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The Census Counts as an Educational Equity Issue

Why everyone who cares about education should care about the census, according to an executive director of the Census 2020 Count Committee.

August 10, 2020
Jess Fregni

Jessica Fregni

Writer-Editor, One Day

Jess Fregni

Jessica Fregni

Writer-Editor, One Day

The 2020 U.S. Census, a once-in-a-decade count of every person living in the United States, is in progress. But this census has been unlike any other in its 230 year history: in light of the coronavirus pandemic, the deadline for collecting census data was pushed back from July 31st to September 30th.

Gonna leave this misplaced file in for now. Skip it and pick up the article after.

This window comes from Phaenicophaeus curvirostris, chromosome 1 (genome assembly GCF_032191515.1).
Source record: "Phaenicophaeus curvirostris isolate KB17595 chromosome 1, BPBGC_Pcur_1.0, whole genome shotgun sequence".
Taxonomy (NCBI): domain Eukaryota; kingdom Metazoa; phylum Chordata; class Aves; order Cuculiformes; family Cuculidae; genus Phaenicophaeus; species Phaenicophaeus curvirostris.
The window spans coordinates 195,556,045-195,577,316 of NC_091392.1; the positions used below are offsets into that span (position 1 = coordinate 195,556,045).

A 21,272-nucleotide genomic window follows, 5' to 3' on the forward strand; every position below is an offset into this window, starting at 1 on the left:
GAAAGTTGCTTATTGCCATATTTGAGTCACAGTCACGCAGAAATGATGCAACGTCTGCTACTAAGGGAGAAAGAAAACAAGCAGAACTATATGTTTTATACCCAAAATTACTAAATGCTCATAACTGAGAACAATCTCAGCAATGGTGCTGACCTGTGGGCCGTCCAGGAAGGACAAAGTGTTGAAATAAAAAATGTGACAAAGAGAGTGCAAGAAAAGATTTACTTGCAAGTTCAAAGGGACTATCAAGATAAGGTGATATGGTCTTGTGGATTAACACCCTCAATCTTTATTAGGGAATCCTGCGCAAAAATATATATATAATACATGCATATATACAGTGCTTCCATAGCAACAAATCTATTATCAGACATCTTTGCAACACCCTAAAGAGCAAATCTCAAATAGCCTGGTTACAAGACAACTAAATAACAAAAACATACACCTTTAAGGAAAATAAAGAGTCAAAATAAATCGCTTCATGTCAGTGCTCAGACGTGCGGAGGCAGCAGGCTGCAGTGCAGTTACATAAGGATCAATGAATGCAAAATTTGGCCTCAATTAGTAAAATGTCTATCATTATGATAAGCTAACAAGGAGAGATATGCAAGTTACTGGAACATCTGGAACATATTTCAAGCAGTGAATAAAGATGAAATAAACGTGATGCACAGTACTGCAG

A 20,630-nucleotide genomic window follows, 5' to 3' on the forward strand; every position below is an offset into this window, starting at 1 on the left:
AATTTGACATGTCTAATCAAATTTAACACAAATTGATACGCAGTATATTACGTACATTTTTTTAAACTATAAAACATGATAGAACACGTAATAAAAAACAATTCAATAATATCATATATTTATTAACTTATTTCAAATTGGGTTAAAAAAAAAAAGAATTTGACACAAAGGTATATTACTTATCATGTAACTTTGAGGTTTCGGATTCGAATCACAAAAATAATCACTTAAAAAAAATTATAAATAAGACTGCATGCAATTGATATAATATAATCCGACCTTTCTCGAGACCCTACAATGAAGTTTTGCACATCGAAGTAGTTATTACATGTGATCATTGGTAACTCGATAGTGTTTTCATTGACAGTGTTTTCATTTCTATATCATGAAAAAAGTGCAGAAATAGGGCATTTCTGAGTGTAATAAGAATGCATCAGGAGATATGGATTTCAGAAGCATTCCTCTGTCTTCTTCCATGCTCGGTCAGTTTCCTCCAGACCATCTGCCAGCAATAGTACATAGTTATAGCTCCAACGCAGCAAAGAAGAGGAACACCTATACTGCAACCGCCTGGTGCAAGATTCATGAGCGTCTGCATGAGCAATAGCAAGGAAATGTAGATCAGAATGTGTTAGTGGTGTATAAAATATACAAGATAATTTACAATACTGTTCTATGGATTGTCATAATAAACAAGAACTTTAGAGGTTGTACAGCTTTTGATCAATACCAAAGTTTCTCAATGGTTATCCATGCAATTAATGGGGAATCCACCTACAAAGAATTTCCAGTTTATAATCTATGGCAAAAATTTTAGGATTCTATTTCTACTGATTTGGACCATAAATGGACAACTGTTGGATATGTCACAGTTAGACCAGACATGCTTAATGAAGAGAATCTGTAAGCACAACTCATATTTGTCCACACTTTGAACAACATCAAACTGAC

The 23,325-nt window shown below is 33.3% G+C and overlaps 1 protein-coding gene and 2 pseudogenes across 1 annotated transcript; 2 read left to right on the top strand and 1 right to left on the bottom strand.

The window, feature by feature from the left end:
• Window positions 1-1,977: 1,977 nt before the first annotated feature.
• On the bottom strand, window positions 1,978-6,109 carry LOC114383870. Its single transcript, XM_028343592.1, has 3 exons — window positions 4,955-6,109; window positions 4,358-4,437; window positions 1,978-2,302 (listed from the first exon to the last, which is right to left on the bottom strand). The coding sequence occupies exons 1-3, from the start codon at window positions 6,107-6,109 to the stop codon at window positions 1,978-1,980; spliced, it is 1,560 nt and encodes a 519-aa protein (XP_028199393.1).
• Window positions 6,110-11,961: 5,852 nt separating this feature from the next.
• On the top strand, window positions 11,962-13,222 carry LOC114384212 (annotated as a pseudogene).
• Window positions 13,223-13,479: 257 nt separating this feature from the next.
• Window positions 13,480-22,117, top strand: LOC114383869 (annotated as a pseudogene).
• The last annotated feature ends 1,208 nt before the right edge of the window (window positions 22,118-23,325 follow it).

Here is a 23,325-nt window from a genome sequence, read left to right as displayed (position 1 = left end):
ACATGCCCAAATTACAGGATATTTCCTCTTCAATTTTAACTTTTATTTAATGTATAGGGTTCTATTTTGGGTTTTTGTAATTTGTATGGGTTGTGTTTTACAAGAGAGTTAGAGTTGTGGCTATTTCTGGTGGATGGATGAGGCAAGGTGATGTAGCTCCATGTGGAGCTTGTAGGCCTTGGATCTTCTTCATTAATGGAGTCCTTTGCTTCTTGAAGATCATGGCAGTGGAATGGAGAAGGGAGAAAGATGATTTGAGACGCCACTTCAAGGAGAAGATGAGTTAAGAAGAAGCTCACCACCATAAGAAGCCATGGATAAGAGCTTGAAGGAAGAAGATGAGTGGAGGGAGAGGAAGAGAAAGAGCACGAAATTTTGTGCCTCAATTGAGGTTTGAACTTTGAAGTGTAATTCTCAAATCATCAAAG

This extension has given people like Casey Farmer (Bay Area ‘07)—the executive director of the Census 2020 Count Committee for Alameda County in California—more time to get the word out about the census. Casey and her team work in partnership with nonprofit organizations, schools, and community leaders to do outreach to historically undercounted communities about the importance of the census.

For Casey, her work on the census is deeply rooted in her commitment to public education. She continues to advocate for her students by fighting for the programs and the resources that our public schools—and the students that attend them—deserve. 

I spoke with Casey to learn more about the census. Often citing her home county of Alameda as an example, Casey answered our questions about what census outreach looks like in her community during the pandemic, and why everyone who cares about education equity should care about the census.